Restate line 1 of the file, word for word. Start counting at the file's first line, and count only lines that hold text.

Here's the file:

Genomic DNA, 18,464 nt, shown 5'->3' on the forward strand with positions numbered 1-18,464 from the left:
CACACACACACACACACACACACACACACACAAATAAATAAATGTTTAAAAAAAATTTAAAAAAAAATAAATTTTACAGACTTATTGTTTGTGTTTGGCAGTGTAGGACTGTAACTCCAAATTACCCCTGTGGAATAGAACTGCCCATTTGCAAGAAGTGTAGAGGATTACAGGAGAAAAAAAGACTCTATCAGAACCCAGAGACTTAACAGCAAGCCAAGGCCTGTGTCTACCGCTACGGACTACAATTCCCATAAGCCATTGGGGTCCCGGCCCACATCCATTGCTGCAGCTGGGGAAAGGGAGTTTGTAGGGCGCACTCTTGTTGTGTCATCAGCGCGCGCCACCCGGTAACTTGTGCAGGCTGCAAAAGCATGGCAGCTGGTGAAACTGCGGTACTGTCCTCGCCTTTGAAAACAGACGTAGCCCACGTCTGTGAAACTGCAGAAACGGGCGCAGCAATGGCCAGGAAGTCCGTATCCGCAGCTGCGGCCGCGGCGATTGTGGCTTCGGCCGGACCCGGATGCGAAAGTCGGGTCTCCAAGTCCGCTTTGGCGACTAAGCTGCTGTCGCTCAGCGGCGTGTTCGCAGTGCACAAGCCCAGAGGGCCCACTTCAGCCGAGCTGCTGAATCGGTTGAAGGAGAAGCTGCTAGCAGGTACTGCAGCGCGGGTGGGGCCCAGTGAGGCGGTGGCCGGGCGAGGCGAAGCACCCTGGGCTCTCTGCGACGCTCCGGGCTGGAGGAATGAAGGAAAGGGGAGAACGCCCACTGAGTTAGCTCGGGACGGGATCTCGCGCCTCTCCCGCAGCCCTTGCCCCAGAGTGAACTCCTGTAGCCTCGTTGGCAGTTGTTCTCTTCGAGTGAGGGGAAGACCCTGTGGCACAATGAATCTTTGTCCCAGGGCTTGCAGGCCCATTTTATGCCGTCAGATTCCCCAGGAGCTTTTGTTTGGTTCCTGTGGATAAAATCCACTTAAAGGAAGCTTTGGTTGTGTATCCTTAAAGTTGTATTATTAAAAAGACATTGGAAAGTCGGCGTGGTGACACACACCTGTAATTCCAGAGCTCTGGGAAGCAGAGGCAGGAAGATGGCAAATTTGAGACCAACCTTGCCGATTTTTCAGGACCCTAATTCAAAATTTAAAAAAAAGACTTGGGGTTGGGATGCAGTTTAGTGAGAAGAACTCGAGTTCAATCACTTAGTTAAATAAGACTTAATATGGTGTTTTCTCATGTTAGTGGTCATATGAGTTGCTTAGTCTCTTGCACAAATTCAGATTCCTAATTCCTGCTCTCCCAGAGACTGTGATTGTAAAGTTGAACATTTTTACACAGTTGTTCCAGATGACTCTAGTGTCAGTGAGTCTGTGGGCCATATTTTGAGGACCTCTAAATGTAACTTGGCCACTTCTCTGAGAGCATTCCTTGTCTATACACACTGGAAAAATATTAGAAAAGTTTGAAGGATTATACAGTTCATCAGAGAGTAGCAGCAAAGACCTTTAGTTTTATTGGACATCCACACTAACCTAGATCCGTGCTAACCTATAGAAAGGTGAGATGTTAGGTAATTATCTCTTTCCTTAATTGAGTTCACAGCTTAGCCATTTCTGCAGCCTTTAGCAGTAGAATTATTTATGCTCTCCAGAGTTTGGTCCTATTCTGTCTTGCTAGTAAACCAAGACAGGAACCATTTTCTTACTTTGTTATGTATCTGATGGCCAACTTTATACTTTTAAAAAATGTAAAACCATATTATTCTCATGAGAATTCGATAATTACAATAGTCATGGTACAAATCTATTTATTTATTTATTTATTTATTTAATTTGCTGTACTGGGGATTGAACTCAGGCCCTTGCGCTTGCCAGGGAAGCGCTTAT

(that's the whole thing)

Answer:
Genomic DNA, 18,464 nt, shown 5'->3' on the forward strand with positions numbered 1-18,464 from the left: